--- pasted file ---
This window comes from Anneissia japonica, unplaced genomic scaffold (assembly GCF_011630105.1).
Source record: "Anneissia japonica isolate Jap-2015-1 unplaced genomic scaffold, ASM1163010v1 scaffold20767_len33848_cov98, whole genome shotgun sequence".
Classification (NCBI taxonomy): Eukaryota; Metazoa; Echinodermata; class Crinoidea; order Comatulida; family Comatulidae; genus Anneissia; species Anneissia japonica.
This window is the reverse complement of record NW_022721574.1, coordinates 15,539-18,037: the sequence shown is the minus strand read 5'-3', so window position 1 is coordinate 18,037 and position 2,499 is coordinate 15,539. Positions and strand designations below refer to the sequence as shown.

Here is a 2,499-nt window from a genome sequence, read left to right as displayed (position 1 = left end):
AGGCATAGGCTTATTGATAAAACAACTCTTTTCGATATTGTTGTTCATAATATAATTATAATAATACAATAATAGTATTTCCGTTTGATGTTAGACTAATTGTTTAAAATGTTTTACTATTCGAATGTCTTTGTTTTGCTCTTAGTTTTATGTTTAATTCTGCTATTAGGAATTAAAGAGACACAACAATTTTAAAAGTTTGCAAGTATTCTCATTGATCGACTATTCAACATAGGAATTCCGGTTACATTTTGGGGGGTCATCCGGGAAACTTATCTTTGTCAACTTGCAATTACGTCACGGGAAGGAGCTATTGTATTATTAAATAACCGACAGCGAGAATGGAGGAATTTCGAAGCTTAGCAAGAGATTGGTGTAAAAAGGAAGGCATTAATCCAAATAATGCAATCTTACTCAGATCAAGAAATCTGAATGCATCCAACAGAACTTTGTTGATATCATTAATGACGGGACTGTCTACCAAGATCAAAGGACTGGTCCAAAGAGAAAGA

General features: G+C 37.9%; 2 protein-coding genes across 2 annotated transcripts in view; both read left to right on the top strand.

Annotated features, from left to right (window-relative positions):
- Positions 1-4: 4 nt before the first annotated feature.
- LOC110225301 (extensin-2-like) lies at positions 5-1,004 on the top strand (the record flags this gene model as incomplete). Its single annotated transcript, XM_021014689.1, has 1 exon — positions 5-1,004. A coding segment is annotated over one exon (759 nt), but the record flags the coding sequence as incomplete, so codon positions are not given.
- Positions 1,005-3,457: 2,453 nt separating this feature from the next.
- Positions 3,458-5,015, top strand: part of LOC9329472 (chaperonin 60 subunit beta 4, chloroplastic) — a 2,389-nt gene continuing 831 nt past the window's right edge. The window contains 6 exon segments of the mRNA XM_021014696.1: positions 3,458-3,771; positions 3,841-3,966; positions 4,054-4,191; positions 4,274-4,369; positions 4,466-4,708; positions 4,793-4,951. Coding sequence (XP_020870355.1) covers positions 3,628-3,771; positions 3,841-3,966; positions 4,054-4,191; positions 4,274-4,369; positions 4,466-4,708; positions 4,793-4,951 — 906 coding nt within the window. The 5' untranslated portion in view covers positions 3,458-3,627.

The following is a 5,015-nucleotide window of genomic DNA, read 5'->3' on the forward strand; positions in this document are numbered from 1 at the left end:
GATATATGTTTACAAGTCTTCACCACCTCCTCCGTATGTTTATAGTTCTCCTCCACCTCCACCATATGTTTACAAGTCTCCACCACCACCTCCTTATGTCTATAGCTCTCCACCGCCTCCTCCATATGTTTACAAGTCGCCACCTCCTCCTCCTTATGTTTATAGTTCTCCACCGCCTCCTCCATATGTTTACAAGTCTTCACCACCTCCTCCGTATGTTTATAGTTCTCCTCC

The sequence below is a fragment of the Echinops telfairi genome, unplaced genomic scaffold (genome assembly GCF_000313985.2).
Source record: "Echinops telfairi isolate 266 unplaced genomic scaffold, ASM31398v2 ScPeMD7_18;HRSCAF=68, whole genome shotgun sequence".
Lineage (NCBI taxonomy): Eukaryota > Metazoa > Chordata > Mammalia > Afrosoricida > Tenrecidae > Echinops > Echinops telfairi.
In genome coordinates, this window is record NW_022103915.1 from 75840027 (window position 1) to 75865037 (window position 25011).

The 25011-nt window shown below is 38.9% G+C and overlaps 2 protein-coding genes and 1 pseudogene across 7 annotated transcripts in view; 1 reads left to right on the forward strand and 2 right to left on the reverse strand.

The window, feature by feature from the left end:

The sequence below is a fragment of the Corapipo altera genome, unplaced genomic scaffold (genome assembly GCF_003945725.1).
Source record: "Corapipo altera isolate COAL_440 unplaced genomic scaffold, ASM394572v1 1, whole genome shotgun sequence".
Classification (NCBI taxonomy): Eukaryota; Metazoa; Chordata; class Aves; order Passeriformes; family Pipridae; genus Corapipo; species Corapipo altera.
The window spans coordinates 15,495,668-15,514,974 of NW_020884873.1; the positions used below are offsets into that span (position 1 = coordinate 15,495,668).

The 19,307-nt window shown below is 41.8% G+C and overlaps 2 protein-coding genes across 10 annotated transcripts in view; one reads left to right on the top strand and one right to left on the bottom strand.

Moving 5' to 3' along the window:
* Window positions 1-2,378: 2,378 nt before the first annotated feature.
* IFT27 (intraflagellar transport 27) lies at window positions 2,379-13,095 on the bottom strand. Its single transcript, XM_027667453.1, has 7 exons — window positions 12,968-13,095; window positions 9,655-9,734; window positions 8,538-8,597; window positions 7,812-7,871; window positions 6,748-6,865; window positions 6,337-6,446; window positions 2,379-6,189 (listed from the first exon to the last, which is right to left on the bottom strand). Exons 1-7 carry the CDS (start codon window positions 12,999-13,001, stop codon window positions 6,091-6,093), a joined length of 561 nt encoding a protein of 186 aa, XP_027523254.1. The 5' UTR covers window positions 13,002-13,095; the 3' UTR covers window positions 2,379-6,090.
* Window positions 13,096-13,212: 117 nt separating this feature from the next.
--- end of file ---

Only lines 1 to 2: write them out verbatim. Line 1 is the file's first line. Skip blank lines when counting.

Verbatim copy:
This window comes from Anneissia japonica, unplaced genomic scaffold (assembly GCF_011630105.1).
Source record: "Anneissia japonica isolate Jap-2015-1 unplaced genomic scaffold, ASM1163010v1 scaffold20767_len33848_cov98, whole genome shotgun sequence".